DDoS attacks have disrupted companies far and wide in recent times. Almost five million Remote Desktop Protocol (RDP) servers are exposed to the Internet – around two million more than before the pandemic.
In an interview with Sanjay Aurora, Managing Director of APAC at Darktrace, he highlighted how DDoS has evolved over the years and that cybercriminals chose this method because it has become increasingly easy to launch the attack to disrupt organisations.
“Launching a DDoS attack might be easier to mitigate than a ransomware attack but a DDoS attack requires significantly less technical sophistication, skill and investment on the attackers’ side,” said Sanjay.
Not only that, but greater connectivity also means that attackers can also launch these attacks with greater ease.
Sanjay shared that “DDoS for hire” services offer access to botnets for as little as USD $20 per hour. In fact, some of these kits are even legal and market themselves as “IP stressors” or “booters”, which can be used legitimately to test the resilience of a website but are often exploited and used to take down sites and networks.
“These developments have sparked a new wave in DDoS and botnet malware attacks as hackers capitalise on the added financial incentive to create botnets and rent them on the dark web,” explained Sanjay, adding that this type of attack is so severe that it can cause server outages and significant monetary loss.
In February this year, Darktrace detected a server-side attack at a technology company in APAC. In this case, an Internet-facing RDP server hosting an online games site was compromised.
The attacker used brute force to glean the correct password and gain remote access to the desktop. The threat actor likely planned to utilise the exposed server as a pivot point to infect other internal and external devices, possibly to launch a DDoS attack or ransomware. But at this point, Darktrace’s Cyber AI began to detect unusual administrative RDP connections from rare external locations.
“Early detection of this breach was crucial in stopping the cyber-criminals before they could create a botnet and use it to cause serious damage, potentially launching a DDoS attack, as the speed of movement and lack of data exfiltration in this incident suggest that the attack was automated.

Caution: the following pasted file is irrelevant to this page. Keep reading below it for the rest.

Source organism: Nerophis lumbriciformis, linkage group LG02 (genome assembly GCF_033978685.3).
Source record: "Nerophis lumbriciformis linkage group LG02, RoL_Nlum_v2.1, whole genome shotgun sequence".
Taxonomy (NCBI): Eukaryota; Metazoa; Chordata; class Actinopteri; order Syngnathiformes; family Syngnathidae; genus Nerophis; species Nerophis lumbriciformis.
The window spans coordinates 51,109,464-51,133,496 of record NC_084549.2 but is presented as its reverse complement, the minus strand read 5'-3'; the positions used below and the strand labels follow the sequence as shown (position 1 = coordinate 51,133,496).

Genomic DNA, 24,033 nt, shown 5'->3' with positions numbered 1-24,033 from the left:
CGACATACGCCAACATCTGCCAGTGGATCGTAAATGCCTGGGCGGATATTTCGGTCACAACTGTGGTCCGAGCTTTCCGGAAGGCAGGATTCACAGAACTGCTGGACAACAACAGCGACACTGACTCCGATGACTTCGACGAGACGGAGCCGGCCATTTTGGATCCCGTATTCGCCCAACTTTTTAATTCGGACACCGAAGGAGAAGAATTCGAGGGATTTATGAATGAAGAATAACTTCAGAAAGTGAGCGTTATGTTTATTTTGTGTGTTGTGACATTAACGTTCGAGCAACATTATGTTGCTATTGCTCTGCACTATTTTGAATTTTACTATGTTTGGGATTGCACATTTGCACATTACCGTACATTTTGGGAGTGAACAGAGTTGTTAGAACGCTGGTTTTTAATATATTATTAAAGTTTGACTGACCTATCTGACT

Based on its understanding of what is “normal” for the organisation’s network, Darktrace’s AI was able to detect and stop the attack before any harm could be done,” said Sanjay.
DDoS is a relatively unsophisticated means of stopping an organisation, and no organisation is too big or small to be targeted by them. However, the DDoS attacks that garner the most publicity tend to be targeted at large scale organisations and affect the user base, such as with broadcast television, e-commerce and social media.
Today, cybercriminal gangs are often vying for a reputation as much as financial gain – and this may motivate them to hit these organisations when it makes headlines.
“DDoS may be an entry-level attack – but if you only have entry-level security, it might cripple your business temporarily or inflict sustained damage if your primary business depends on being online (e.g. e-commerce). As vast parts of the APAC community are rapidly digitising, companies need a holistic approach to security to protect them against all kinds,” he said.
Especially with the ongoing rollout of 5G technologies that have accelerated the proliferation of IoT and smart devices worldwide, making unsuspecting new recruits available for botnet armies to launch crushing attacks on a massive scale.
This begs the question - how can organisations build up their defences against this highly damaging type of attack?
That’s where AI and machine-learning come in – with a birds-eye view of the digital estate, organisations can be empowered to spot and stop threats in their earliest stages. That way, the system can respond on the humans’ behalf – before any harm can be done or data can be held to ransom.